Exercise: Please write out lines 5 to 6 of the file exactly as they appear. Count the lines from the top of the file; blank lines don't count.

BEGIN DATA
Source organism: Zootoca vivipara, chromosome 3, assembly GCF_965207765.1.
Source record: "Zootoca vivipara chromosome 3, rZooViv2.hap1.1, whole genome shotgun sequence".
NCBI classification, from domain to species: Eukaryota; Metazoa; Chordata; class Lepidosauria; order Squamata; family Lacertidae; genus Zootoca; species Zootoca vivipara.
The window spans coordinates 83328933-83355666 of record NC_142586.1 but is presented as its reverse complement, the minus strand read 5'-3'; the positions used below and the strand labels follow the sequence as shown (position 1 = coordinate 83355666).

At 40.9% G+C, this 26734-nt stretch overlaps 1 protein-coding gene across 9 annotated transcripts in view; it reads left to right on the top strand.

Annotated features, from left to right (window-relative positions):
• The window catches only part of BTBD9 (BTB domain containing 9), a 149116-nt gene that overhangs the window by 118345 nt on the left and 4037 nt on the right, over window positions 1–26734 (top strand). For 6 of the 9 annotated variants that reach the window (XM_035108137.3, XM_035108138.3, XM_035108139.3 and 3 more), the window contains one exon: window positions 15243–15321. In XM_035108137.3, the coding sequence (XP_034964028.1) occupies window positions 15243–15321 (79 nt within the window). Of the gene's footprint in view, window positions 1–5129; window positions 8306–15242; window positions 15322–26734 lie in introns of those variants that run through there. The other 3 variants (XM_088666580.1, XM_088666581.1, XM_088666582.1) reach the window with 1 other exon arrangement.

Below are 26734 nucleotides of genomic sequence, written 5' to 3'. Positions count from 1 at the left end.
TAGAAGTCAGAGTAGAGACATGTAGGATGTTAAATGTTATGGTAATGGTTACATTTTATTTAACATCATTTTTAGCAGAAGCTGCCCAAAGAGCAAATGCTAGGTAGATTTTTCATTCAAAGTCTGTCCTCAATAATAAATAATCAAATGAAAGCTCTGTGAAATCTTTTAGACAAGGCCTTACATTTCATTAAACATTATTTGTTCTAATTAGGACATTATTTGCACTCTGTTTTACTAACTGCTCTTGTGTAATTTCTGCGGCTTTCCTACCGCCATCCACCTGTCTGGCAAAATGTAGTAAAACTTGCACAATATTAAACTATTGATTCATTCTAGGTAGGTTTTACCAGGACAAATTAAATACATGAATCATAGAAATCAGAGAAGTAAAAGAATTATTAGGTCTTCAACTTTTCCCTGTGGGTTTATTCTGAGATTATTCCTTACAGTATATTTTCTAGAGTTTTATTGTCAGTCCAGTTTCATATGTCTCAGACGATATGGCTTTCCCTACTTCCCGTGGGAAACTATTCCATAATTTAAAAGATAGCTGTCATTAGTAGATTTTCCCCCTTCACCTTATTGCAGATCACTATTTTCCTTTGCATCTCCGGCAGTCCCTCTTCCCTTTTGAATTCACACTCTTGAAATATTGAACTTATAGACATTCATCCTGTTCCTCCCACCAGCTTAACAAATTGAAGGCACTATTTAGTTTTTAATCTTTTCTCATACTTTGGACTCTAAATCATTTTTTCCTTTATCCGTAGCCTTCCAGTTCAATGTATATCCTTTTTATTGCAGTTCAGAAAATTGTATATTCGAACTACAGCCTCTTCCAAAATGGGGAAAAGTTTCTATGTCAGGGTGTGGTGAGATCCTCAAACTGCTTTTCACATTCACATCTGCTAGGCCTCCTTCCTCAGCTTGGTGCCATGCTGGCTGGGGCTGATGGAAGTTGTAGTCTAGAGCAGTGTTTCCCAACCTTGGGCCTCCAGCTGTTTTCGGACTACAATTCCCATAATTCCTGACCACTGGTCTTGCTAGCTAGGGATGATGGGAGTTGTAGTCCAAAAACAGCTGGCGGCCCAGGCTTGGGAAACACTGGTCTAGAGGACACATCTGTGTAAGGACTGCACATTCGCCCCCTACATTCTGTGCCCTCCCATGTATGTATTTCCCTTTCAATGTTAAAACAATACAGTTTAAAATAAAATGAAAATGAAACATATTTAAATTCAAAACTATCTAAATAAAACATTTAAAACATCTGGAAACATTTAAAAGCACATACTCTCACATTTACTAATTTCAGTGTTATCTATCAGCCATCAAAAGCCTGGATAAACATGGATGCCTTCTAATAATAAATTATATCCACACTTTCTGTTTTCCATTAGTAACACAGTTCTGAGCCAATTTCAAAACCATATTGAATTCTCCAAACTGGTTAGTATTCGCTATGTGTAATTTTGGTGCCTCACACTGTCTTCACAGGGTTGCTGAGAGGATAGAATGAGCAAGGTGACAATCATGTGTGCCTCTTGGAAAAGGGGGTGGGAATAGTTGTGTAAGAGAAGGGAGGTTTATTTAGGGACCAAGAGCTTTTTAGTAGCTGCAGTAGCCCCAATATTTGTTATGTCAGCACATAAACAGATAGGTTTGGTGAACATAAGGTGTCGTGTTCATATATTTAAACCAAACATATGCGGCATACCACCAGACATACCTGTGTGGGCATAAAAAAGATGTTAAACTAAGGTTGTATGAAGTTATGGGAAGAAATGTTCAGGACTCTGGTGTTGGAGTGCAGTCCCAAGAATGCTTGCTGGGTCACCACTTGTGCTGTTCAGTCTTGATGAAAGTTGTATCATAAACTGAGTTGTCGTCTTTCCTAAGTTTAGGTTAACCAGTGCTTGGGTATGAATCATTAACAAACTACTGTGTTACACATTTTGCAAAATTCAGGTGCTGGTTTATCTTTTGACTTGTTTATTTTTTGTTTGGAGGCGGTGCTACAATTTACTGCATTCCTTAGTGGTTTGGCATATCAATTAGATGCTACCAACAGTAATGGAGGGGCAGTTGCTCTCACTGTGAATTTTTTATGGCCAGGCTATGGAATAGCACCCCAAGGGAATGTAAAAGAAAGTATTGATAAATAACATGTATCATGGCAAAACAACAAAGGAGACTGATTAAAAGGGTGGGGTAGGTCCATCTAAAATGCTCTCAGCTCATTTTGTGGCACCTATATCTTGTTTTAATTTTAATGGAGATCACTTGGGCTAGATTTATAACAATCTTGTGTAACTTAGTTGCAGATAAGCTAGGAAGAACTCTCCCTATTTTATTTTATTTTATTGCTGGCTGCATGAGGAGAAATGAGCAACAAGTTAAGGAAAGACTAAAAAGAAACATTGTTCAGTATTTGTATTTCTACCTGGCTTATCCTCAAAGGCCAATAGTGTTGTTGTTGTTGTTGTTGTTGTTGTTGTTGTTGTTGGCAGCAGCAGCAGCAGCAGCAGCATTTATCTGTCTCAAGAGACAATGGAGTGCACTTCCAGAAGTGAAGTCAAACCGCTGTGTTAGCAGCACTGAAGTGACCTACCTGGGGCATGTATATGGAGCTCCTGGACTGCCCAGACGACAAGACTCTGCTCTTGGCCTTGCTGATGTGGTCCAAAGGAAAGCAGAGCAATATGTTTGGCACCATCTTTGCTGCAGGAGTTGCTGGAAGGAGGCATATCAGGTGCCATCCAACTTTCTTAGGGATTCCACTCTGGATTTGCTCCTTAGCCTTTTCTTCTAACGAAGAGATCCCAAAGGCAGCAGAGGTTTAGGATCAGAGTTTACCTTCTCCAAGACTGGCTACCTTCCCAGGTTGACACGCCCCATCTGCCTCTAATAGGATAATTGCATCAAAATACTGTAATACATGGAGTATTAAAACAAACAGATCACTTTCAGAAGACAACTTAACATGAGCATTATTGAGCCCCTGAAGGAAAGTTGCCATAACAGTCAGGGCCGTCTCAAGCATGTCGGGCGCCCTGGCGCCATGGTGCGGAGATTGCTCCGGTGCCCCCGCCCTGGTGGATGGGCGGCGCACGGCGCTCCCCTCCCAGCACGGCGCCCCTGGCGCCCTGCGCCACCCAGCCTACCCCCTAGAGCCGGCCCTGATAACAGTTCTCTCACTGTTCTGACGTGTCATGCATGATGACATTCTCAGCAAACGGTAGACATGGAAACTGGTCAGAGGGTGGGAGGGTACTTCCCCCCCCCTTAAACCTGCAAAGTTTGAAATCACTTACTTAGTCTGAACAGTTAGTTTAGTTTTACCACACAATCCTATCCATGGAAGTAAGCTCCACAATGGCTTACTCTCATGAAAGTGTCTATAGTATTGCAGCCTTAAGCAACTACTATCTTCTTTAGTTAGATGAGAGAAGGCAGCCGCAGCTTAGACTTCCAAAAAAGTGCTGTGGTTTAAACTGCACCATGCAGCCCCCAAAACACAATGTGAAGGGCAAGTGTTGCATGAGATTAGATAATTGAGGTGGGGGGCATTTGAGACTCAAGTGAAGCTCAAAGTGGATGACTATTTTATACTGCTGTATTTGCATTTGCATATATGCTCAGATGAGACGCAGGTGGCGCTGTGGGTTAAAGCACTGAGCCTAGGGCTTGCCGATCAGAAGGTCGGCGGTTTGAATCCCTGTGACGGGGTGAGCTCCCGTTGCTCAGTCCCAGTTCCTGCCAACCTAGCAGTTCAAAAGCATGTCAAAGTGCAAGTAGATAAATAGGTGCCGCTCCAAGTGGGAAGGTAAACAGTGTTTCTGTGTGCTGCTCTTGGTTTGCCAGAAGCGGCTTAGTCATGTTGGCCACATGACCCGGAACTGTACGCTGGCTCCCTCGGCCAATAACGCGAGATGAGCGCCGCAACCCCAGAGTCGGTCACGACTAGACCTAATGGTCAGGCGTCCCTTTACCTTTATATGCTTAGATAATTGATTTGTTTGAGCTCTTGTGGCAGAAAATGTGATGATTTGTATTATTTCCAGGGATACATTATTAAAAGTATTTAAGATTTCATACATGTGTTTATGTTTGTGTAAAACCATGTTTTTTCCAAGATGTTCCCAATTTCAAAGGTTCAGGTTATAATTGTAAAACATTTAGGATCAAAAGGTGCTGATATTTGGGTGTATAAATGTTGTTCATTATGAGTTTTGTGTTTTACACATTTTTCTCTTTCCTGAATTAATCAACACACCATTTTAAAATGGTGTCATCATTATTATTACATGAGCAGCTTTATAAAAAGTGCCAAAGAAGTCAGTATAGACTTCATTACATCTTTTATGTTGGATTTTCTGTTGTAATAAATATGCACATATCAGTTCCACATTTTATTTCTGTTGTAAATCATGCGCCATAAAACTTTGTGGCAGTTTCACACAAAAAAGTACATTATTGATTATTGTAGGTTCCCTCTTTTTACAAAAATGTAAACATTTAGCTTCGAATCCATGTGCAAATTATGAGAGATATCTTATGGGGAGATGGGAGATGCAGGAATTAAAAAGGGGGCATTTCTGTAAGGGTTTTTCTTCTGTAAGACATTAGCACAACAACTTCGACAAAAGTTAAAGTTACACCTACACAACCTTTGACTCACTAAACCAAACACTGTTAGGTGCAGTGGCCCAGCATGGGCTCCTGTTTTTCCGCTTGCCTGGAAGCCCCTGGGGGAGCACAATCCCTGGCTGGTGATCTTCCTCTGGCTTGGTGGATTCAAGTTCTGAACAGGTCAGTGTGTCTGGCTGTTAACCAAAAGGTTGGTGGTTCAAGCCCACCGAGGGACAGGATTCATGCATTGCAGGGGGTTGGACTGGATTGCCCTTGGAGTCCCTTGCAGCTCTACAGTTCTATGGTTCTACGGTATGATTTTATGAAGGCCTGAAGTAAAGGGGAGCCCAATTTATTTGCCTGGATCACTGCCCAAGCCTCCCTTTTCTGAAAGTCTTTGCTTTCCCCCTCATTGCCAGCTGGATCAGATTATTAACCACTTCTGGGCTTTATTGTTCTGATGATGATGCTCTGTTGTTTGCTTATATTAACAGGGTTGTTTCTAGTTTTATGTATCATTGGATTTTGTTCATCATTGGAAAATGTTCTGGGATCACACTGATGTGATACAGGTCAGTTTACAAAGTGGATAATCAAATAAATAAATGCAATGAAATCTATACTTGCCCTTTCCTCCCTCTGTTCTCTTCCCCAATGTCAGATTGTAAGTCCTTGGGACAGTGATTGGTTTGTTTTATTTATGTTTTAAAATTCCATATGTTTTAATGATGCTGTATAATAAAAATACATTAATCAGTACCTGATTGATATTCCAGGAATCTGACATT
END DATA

At 40.9% G+C, this 26734-nt stretch overlaps 1 protein-coding gene across 9 annotated transcripts in view; it reads left to right on the top strand.

Annotated features, from left to right (window-relative positions):